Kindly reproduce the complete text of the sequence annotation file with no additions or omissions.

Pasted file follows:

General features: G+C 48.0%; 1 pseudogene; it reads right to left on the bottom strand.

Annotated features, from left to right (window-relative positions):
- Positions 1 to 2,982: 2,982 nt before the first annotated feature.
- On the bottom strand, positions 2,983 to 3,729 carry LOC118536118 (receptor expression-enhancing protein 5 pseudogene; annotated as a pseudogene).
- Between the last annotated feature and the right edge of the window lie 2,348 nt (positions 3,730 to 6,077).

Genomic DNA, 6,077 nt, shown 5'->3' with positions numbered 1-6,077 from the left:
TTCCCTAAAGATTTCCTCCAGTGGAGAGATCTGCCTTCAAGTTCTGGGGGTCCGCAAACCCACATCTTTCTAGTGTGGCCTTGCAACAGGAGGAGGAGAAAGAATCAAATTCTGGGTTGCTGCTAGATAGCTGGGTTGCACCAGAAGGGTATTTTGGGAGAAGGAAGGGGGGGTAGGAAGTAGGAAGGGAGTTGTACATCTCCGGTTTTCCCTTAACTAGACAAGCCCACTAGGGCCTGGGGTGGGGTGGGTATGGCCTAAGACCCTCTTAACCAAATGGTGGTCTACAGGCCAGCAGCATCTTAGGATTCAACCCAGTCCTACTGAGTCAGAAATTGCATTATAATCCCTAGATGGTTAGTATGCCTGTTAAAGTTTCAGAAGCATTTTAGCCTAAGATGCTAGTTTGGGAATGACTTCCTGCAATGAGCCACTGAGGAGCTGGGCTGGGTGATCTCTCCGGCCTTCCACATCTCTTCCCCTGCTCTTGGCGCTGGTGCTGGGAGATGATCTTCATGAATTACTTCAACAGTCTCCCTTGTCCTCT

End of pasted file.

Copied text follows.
General features: G+C 48.0%; 1 pseudogene; it reads right to left on the bottom strand.

Annotated features, from left to right (window-relative positions):
- Positions 1 to 2,982: 2,982 nt before the first annotated feature.
- On the bottom strand, positions 2,983 to 3,729 carry LOC118536118 (receptor expression-enhancing protein 5 pseudogene; annotated as a pseudogene).
- Between the last annotated feature and the right edge of the window lie 2,348 nt (positions 3,730 to 6,077).

Genomic DNA, 6,077 nt, shown 5'->3' with positions numbered 1-6,077 from the left:
TTCCCTAAAGATTTCCTCCAGTGGAGAGATCTGCCTTCAAGTTCTGGGGGTCCGCAAACCCACATCTTTCTAGTGTGGCCTTGCAACAGGAGGAGGAGAAAGAATCAAATTCTGGGTTGCTGCTAGATAGCTGGGTTGCACCAGAAGGGTATTTTGGGAGAAGGAAGGGGGGGTAGGAAGTAGGAAGGGAGTTGTACATCTCCGGTTTTCCCTTAACTAGACAAGCCCACTAGGGCCTGGGGTGGGGTGGGTATGGCCTAAGACCCTCTTAACCAAATGGTGGTCTACAGGCCAGCAGCATCTTAGGATTCAACCCAGTCCTACTGAGTCAGAAATTGCATTATAATCCCTAGATGGTTAGTATGCCTGTTAAAGTTTCAGAAGCATTTTAGCCTAAGATGCTAGTTTGGGAATGACTTCCTGCAATGAGCCACTGAGGAGCTGGGCTGGGTGATCTCTCCGGCCTTCCACATCTCTTCCCCTGCTCTTGGCGCTGGTGCTGGGAGATGATCTTCATGAATTACTTCAACAGTCTCCCTTGTCCTCT